China's plan to cut coal use has brought electricity to nomads and hopes for cleaner air by 2020.
Gulinar Sitkan's contribution to China's pollution problem is four tons of coal a year. It forms heaping black piles outside the shepherd's log cabin in this mountainous village of China's northwestern Xinjiang Province.
Coal is cheap and readily available, and China burns nearly 2 billion tons a year for energy – more than India, Russia, and the United States combined.
But coal also contributes to polluted skies and respiratory disease, now a leading cause of death in China. As the government launches its campaign to get 15 percent of China's energy from renewables by 2020, it figures villages like Sorbastow – where people are waiting to get on the power grid – are a good place to start.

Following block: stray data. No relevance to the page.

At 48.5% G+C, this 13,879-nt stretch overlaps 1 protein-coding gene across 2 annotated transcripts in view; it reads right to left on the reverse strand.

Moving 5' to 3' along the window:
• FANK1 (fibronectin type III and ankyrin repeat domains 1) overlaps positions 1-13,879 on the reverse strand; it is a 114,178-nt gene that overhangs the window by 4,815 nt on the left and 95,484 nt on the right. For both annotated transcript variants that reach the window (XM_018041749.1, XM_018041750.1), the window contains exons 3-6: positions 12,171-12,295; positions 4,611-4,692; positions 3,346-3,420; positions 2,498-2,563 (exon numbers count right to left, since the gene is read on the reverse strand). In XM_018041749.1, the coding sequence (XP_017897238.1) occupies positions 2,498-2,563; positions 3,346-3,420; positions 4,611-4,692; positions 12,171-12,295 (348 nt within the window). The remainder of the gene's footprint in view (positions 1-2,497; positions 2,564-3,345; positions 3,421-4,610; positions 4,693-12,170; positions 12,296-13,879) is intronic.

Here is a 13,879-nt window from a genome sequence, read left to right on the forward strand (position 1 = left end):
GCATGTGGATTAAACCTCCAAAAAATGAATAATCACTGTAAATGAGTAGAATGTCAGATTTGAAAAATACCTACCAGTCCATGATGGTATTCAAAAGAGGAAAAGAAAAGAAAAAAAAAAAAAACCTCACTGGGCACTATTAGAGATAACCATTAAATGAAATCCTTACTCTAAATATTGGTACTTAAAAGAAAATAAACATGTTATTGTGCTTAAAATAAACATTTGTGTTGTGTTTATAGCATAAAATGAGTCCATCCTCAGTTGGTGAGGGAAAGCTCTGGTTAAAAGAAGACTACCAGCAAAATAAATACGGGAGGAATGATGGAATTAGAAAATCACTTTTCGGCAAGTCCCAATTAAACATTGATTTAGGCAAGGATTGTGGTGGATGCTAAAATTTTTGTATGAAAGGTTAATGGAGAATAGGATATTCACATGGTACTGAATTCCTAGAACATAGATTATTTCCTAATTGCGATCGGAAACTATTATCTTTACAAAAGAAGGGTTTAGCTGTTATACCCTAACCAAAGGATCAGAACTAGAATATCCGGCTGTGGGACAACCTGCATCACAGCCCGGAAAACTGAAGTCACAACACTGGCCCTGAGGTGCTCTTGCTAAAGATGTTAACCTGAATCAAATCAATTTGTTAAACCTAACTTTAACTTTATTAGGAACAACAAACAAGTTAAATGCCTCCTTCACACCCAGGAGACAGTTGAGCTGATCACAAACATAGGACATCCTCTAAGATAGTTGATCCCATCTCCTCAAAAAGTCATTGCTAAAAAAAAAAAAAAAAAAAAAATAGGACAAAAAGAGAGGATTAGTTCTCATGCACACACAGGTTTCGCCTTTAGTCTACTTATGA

That's how Ms. Sitkan came across her tiny rooftop solar panel. Beijing hopes to get her and other new electricity consumers hooked on renewables.
One day last year, Sitkan and her husband were called to a meeting where 100 villagers waiting for a transmission line learned of an alternative to burning coal. After government subsidies, 500 yuan – a tenth of what Sitkan makes each year selling sheep's wool and meat – buys a photovoltaic solar unit that would provide enough electricity to power a small heater, a radio, a television, or a couple of light bulbs.
"Nearly everybody bought one," says Sitkan, a seminomadic shepherd who treks a well-traveled route each year with her family, 200 sheep, and a few cows. They journey between lamb breeding grounds, spare winter cabins, and yurts on green mountaintops. "It's rare now that people don't have electricity."
The Chinese and Dutch governments subsidize the cost of the panels, and a Shell Group subsidiary manufactures the units. In Xinjiang, 40,000 panels have been sold to rural customers – many of them ethnic minorities who are among China's poorest families.